> restrict collation levels so that they use a limited range: instead I
> explicitly use a level separator, to which I assign the final range of
> rationals [7/16 .. 16/16], that I can represent as 4 bits (1111).
> Then each level can use the collation weights in the half-open range
> [0/16 .. 7/16[, which can be splitted in as many elements as needed. I
> have also used the [0/16 .. 1/16[ half-open range for the weight
> representing ignorable elements: this will use 4 bits(0000) in the
> collation keys. This leaves the half-open range [1/16 .. 7/16[ for
> representing all non-ignorable weights for this level.
> For the primary level, I can predefined fixed ranges of rationals for
> representing variable elements, whitespaces, symbols, punctuations,
> numbers, and then letters for each script (also with fixed ranges for
> each script).
> Loading tailorings becomes extremely easy when using rationals, the
> algorithms become MUCH simpler.
> And finally, once you have assigned rationals to all collation
> elements for a specific tailoring (including for the DUCET itself), it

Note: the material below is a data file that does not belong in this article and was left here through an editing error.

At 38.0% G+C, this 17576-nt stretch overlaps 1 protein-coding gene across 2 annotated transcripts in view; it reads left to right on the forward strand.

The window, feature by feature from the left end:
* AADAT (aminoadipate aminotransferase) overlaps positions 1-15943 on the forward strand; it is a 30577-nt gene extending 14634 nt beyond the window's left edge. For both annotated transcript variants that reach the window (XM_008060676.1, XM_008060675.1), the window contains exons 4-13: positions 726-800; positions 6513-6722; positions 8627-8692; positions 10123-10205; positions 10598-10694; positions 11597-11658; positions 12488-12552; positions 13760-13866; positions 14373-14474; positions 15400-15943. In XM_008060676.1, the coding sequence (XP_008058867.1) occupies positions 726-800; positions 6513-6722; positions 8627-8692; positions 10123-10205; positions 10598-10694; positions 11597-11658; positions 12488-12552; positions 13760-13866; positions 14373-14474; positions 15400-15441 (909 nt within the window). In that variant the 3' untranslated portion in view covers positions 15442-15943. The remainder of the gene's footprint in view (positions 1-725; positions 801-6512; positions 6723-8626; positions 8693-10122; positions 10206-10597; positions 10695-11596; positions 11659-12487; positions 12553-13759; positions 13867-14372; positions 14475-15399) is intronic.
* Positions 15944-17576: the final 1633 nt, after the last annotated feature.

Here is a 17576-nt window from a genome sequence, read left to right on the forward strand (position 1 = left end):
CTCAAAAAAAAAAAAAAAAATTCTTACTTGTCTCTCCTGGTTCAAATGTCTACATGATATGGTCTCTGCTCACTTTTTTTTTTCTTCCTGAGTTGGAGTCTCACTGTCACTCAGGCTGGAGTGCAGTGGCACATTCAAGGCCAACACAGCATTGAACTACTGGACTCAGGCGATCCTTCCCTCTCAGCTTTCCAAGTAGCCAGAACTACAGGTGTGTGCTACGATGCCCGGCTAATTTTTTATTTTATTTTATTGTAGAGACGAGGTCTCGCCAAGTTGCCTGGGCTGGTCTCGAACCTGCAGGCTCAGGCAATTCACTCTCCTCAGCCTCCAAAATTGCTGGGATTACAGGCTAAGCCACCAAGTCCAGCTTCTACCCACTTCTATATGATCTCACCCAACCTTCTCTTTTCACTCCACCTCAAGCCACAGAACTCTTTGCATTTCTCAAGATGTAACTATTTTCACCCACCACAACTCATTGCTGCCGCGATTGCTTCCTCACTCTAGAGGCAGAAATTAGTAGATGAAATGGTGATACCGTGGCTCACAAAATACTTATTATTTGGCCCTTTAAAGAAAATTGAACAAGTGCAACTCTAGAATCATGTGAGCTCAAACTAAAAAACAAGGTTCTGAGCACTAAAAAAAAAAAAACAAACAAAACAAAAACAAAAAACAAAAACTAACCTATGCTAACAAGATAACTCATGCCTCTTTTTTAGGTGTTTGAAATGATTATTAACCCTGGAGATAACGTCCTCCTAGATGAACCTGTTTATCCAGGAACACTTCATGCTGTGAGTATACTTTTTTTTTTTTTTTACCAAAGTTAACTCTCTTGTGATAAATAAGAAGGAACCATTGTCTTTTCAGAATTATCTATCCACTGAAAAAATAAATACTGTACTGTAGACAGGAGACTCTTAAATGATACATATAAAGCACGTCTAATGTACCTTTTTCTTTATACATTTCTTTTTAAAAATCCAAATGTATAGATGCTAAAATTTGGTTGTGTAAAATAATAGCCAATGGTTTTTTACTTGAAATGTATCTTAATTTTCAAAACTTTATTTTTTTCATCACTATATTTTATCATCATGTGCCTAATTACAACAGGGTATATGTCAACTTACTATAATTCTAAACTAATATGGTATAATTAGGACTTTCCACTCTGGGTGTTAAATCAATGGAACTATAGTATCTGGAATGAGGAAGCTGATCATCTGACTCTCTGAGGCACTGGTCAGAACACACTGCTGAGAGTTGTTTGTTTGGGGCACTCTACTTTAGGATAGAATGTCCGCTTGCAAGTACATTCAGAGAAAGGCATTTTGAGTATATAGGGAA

> is an extremely easy transform to infer integer weights. This means
> that you no longer need to use gaps in the sequences of default
> weights, or to given them special meanings. But my opinion is that
> this representation using integers is much more difficult to compress
> in collation keys.
> In fact, in a specific locale, where collation elements have some good
> estimation of the frequency of use of collation elements, it is easy
> to assign them an associated fixed rational, and to place all other
> collation elements by spliting the intervals as needed to fit. And you
> get extremely compact collation keys represented eigher by Huffman
> encoding (or by arithmetic codding if you have a licence for it from
> IBM, but this does not reduces much the length of collation keys).
Received on Tue Sep 06 2011 - 23:57:59 CDT